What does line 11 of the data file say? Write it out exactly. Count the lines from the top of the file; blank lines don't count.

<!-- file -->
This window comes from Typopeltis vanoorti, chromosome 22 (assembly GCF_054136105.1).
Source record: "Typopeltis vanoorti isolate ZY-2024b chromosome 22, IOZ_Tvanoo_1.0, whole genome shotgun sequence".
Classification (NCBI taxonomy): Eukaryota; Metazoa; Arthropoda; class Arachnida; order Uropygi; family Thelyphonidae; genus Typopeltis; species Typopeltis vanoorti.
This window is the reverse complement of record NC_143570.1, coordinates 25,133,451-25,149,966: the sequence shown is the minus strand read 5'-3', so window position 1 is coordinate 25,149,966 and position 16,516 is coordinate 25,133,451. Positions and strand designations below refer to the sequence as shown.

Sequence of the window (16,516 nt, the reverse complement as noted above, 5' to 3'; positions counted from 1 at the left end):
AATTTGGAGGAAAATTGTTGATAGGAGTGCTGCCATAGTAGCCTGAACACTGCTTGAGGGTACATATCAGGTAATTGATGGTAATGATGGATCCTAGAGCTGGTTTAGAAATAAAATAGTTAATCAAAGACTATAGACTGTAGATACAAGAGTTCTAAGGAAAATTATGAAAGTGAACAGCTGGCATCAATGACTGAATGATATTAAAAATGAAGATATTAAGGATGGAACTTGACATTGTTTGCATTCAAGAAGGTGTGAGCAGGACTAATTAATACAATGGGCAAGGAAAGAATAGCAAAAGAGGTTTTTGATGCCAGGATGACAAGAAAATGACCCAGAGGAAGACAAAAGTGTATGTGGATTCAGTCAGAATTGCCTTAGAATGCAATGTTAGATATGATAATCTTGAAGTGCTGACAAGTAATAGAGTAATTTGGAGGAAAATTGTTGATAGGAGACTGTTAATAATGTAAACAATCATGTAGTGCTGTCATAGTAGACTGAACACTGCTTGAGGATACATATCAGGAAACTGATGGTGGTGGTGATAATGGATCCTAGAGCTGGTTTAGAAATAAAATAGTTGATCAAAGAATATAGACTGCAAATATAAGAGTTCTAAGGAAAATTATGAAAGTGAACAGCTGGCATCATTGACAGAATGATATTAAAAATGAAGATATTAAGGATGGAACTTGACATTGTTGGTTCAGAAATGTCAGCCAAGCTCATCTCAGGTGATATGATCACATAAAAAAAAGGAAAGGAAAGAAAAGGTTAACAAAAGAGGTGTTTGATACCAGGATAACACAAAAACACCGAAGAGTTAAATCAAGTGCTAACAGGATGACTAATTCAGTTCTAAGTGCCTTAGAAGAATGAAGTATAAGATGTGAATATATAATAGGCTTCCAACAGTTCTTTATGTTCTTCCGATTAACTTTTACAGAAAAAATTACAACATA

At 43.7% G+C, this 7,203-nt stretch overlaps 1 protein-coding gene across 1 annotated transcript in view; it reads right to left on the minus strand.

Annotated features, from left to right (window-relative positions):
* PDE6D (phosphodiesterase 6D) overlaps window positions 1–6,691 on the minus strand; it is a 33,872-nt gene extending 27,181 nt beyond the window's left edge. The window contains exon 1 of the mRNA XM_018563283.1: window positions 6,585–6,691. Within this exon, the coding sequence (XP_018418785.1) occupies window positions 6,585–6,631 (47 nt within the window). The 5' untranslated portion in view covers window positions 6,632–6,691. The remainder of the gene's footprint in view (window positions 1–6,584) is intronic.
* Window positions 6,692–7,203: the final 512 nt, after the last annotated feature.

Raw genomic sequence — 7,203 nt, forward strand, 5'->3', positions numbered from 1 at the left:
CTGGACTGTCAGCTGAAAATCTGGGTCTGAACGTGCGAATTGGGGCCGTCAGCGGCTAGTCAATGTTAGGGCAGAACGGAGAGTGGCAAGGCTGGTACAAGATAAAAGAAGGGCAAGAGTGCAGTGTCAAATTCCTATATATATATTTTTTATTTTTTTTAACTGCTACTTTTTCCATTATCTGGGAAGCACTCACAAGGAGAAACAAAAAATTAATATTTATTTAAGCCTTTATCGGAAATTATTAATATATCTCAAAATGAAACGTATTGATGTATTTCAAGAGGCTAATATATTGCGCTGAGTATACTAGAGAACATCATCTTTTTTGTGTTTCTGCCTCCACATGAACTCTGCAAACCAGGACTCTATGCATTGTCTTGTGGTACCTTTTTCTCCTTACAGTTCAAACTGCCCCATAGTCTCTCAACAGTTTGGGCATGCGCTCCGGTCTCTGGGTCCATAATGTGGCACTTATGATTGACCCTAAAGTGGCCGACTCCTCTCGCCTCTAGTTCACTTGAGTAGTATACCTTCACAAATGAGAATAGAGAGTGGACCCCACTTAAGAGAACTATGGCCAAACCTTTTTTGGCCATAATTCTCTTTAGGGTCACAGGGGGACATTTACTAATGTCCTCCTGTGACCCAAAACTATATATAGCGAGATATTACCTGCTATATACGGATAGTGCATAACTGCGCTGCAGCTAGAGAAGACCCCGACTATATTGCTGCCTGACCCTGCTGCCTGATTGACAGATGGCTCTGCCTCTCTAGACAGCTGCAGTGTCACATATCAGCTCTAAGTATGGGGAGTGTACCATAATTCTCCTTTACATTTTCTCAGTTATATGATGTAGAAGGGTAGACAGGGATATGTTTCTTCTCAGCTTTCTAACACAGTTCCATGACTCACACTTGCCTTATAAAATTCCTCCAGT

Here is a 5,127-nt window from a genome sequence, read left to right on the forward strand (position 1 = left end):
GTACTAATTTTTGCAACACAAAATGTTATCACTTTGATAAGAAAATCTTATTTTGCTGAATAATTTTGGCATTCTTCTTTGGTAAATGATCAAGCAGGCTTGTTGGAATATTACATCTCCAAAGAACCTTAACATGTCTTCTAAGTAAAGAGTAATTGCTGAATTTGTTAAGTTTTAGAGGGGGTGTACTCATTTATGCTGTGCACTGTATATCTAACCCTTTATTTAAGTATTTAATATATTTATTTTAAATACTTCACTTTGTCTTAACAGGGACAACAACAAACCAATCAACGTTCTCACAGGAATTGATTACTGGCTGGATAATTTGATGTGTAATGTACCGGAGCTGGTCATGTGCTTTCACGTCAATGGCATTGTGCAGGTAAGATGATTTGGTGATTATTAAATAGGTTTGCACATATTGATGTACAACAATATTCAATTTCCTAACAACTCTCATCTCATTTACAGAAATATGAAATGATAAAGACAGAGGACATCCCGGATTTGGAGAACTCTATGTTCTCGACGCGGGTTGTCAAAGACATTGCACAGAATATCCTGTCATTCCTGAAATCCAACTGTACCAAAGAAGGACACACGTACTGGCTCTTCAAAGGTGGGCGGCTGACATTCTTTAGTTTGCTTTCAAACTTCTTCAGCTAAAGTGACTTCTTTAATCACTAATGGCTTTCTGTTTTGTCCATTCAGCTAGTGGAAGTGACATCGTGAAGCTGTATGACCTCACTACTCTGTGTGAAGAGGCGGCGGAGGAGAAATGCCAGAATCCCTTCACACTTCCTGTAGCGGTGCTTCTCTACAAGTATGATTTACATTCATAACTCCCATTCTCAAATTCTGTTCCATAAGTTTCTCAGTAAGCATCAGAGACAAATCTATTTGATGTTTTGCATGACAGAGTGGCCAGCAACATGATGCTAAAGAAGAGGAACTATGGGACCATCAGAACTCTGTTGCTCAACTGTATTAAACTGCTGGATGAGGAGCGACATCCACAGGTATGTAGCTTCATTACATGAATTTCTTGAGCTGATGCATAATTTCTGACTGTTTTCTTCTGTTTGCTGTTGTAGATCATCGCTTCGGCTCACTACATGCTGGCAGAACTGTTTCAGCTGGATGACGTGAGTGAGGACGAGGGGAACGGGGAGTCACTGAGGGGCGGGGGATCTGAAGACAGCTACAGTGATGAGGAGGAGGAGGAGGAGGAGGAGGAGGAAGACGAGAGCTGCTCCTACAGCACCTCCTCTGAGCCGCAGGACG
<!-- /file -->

Raw genomic sequence — 7,203 nt, forward strand, 5'->3', positions numbered from 1 at the left: